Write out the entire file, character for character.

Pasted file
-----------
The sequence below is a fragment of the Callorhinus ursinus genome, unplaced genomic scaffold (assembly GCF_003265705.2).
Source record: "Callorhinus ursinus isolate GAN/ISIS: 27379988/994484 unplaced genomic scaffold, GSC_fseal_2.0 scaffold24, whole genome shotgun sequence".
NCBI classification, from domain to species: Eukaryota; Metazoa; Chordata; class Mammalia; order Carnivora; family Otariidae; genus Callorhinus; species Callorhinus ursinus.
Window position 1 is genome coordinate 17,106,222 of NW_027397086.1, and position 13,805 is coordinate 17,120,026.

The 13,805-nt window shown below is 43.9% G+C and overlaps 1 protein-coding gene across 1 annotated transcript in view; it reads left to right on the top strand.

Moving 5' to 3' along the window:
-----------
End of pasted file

The sequence below is a fragment of the Callorhinus ursinus genome, unplaced genomic scaffold (assembly GCF_003265705.2).
Source record: "Callorhinus ursinus isolate GAN/ISIS: 27379988/994484 unplaced genomic scaffold, GSC_fseal_2.0 scaffold24, whole genome shotgun sequence".
NCBI classification, from domain to species: Eukaryota; Metazoa; Chordata; class Mammalia; order Carnivora; family Otariidae; genus Callorhinus; species Callorhinus ursinus.
Window position 1 is genome coordinate 17,106,222 of NW_027397086.1, and position 13,805 is coordinate 17,120,026.

The 13,805-nt window shown below is 43.9% G+C and overlaps 1 protein-coding gene across 1 annotated transcript in view; it reads left to right on the top strand.

Moving 5' to 3' along the window: